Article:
What Is Prenatal Anxiety Disorder And Can It Be Treated?
Prenatal anxiety disorder is a mental health disorder that can affect a pregnant woman at any time during her pregnancy. To a certain degree, every pregnancy will come with a certain amount of anxiety and worry due to the nature of such a big life change. Prenatal anxiety disorder is very different in that the worry and symptoms are constant. A woman experiencing prenatal anxiety disorder will find herself experiencing racing thoughts, disturbed sleep and physical symptoms such as dizziness and nausea.
The first person the pregnant woman may speak to is a close friend or family member. They may recognise the fact that the levels of worry, or constant feeling that something bad is going to happen, is not normal for them. In fact, it may be completely different to the way they felt in previous pregnancies. In these cases, the anxiety is overwhelming and feels bigger than the person experiencing it. This is when speaking to your GP is a great idea. They will reassure you that this is most likely temporary, associated with hormones and chemicals that pregnancy has triggered and most importantly that you are not alone. You might be surprised by just how many cases of prenatal anxiety disorder that cross your doctor’s door each week.
Once you have spoken to your GP they may refer you to the mental health team in your chosen maternity hospital. They will offer support and guidance both now, throughout the pregnancy and after the birth of your baby. Having access to that support and help involves speaking about it and bringing it to the attention of your GP which for many women is the most difficult part. There is absolutely no shame in looking for help when you have a mental health concern or illness. Your health and well-being is priceless and there are so many additional supports and procedures that will be available to you from the moment you raise the issue.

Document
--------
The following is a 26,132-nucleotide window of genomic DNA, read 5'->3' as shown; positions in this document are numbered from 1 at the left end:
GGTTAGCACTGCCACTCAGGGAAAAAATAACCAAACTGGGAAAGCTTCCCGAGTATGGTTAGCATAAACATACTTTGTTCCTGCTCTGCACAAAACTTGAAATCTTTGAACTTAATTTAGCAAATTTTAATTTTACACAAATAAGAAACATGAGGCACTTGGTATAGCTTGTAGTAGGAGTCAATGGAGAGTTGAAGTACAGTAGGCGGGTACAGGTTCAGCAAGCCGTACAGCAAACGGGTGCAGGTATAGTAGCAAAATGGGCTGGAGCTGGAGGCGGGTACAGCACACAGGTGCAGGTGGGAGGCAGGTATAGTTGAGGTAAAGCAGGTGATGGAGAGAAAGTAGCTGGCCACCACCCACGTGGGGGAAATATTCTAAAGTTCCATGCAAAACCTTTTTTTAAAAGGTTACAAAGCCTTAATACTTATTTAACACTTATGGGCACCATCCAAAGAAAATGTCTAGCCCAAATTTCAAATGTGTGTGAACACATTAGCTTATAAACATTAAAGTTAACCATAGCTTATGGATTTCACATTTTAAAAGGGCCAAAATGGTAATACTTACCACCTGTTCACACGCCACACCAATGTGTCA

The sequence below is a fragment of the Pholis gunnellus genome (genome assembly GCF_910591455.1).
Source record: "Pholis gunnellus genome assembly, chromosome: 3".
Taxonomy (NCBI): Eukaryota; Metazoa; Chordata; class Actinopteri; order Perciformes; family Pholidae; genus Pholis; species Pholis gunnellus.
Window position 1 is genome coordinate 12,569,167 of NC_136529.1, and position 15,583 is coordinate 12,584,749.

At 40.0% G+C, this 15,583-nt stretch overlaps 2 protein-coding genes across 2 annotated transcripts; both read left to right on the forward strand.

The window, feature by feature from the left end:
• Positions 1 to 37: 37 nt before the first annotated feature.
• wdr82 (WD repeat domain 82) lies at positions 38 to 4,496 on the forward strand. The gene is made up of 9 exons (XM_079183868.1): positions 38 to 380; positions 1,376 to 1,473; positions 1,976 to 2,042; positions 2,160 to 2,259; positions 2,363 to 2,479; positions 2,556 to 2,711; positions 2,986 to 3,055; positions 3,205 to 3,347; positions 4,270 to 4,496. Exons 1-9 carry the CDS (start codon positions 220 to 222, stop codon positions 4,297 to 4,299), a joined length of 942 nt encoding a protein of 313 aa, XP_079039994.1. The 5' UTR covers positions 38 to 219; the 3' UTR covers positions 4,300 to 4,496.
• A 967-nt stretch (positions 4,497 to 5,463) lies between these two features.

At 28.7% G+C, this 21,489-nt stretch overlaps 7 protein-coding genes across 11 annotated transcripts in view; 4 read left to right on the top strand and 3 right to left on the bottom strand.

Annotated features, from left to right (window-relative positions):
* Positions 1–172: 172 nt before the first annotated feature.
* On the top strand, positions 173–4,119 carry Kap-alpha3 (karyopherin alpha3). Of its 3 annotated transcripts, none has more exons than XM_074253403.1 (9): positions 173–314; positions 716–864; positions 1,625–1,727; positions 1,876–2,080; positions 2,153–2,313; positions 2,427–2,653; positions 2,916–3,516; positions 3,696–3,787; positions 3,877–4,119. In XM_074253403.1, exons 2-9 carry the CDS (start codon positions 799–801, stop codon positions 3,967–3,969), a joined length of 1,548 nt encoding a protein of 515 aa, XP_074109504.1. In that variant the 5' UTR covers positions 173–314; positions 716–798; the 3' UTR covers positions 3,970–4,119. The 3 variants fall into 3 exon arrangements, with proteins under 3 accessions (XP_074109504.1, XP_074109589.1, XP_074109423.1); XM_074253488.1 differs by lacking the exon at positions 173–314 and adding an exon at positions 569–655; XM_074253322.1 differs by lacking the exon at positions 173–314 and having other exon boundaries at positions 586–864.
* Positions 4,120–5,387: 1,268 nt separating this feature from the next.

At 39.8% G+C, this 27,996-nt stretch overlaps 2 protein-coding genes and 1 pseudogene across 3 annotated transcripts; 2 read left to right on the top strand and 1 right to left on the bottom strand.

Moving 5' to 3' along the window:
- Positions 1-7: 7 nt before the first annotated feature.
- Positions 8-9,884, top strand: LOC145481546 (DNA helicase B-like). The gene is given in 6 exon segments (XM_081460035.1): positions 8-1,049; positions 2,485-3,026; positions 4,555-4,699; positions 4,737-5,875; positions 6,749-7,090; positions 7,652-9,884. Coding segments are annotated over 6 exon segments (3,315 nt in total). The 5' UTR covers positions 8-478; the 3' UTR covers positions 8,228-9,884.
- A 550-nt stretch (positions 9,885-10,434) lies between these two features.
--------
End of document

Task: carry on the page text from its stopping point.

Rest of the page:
Many studies show that up to 30% of women experience some kind of anxiety disorder or depression during pregnancy but that less than 20% seek help regarding the issue. In many cases, there is a myth that all pregnant women should feel happy, lucky and glowing during her pregnancy. This is so far removed from the reality and truth that so many women are facing. As a friend or partner, it is extremely important to keep an eye on the pregnant women in your life to ensure that their everyday floating worries and anxieties do not require the help of a professional. Suffering in silence is unfortunately really common – especially when there are other children to attend to, work to face and everyday life going on as normal.
During pregnancy, a woman’s anxiety is most likely to be treated psychologically with some kind of therapy or holistic treatments. Many medications that typically help anxiety sufferers are not safe to take while pregnant. This is the reason why your care team will keep a constant flow of communication with you to ensure that your symptoms are not worsening. In many cases talking about the feelings can really help.
In some cases, a woman may have been taking an anxiety medication for years before she became pregnant. For the safety of her unborn baby, she may take a break from the medication until the baby arrives. This can cause the anxiety disorder to flare up and it is a very difficult situation as everyday life suddenly becomes a constant state of panic and worry which for the mother’s well-being is really concerning.
Your care team may suggest exercising a little more and some dietary changes which may help your symptoms of prenatal anxiety. In many cases, the disorder dissolves when the baby arrives but there is always the risk of postnatal depression and anxiety. It is more important now than ever to speak about how you feel and enlist the help of those that love you the most.
You are not alone.
Tracey is a happy mammy to four-year-old Billy. She is a breastfeeder, gentle parent and has recently lost five stone so healthy family eating is her passion! You can find her at www.loveofliving.com.